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Basilisk Coin Kicks off Austrian Legends Series
By World Coin News

April 15 marked the launch of the Austrian Mint's new six-coin series, "Tales and Legends of Austria." It is a new chapter in the mint's long-running "Austria and Her People" series.

The debut commemorative features the Legend of the Basilisk, the dragon-like creature that was said to live in the medieval city of Vienna.

The reverse of the coin depicts the Basilisk at the bottom of a well that was located in a bakery at No. 7 Schoenlaterngasse, or Lovely Lantern Lane. The Basilisk is standing in a bit of water and in the background is the brave baker's apprentice holding a mirror at the moment the Basilisk sees itself in it. At the top of the coin, the baker and city counselor are fearfully peering over the well's edge.

The obverse of the coin depicts the Schoenlaterngasse of modern times, still maintaining much of its mediaeval characteristics today. The baker's house is depicted on the right side of the coin. The street name "Schoenlaterngasse" is struck into the scroll at the top of the coin. The obverse also bears the face value of 10 euros, the year of issue 2009, and the country of issue "Republik Oesterreich," or Republic of Austria.

Legend has it that for centuries a monster had hibernated under the baker's building and in the year 1212, workers digging a well unwittingly uncovered the creature. The stench and poisonous fumes of the creature killed all those who inhaled them. The monster was identified as a basilisk, a mutant dragon-like creature that was part lizard, part toad and part rooster. To look into its eyes meant instant death. A city counselor well versed in such matters was consulted. He said that the only way to destroy the monster was to confront the Basilisk with its own horrid appearance. Someone had to go down into the well with a mirror.

No matter what was offered as a reward, there was no one prepared to confront the deadly monster. Finally the baker's apprentice, who had long been in love with the baker's beautiful daughter, volunteered. The young apprentice regarded this as an opportunity. He would agree to descend into the well if the baker would consent to give him his daughter's hand in marriage as his reward. Under normal circumstances, this marriage would never have happened. But the desperate baker agreed.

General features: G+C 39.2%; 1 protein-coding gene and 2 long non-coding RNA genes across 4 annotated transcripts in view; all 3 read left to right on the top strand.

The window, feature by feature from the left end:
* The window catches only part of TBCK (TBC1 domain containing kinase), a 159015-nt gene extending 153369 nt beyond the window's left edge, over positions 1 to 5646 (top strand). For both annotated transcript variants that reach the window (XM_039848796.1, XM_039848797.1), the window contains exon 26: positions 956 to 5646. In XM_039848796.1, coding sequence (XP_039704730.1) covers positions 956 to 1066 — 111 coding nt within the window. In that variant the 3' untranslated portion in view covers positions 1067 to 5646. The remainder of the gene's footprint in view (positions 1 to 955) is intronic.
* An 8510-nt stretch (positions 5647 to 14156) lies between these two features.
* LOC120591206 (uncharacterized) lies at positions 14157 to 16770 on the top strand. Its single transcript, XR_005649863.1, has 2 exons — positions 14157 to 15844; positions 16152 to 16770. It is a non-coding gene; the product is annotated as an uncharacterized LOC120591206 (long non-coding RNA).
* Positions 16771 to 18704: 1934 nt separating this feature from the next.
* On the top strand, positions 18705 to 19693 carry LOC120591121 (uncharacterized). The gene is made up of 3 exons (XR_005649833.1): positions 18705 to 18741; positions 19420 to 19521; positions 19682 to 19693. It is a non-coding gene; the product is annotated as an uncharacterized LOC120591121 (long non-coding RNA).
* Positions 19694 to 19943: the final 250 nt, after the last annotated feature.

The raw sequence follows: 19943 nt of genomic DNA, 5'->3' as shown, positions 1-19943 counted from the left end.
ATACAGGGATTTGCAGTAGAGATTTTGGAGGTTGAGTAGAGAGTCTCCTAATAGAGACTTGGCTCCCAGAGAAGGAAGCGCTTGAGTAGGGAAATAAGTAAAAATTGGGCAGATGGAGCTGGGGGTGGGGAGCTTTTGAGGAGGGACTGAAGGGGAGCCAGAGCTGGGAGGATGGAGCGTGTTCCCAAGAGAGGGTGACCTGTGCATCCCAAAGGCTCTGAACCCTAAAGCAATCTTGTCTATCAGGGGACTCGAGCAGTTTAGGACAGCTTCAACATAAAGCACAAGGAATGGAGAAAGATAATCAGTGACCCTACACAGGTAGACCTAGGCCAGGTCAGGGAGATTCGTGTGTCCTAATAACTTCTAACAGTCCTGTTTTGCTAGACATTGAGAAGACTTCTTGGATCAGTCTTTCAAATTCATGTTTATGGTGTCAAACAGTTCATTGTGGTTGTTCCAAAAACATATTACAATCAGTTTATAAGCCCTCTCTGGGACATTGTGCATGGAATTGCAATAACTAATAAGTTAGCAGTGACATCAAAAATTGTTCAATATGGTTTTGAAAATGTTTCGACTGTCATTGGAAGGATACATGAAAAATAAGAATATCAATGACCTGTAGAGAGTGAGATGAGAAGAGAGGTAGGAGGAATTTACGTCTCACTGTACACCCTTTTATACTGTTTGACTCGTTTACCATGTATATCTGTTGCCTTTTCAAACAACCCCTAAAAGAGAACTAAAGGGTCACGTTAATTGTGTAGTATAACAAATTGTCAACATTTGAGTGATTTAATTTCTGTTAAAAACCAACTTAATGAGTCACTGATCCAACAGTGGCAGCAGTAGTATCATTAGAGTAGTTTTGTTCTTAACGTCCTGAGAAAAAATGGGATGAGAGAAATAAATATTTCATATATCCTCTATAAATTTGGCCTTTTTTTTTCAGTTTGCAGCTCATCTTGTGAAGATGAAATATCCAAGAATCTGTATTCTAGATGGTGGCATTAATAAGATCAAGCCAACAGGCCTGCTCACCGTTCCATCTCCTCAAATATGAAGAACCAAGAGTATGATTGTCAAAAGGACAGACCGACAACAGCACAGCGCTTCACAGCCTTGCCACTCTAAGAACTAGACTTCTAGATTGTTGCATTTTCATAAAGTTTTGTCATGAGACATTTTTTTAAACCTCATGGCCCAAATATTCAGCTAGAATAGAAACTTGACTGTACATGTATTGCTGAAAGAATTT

The apprentice, holding his breath, was lowered into the well with a large mirror. As the fearsome Basilisk turned to him, it caught sight of itself in the mirror held by the apprentice like a shield. In a fit of rage and revulsion at its own image, the Basilisk turned to stone. The apprentice climbed from the well to claim his bride, while the spectators began to fill the well with earth and stones to bury the remains of the monster and its deadly fumes.

The tale has been retold (with minor variations) ever since. Indeed, the Baroque house that stands on the site of the old baker's shop today has the legend and a fresco depicting the brave apprentice and his mirror on the facade. A stone purporting to be a petrified basilisk hatched from an egg found in the well also adorns the facade.

The 10 euro silver coin is struck in 925 fine or sterling silver and is available in either of two finishes: proof with a maximum mintage of 40,000 pieces, or in special uncirculated with a maximum mintage of 30,000 coins. The proof version comes in a box with a numbered certificate of authenticity. The special uncirculated coin is sold in a colorful and informative bilingual (German and English) blister pack.

For the first time a special collection album for all six proof "Legends" coins that will be issued in this chapter of "Austrian and Her People" over the next three years can be purchased separately. The album resembles a classic book of tales. The interior will house all six proof coins in capsules on the right side and the certificates of authenticity as well as the promotional brochure on the left side.

The "Tales and Legends in Austria" series will continue in October with a coin marking the capture of King Richard the Lionheart, who was held in the castle of D?rnstein on the Danube river, and the search for him by his loyal minstrel Blondel.


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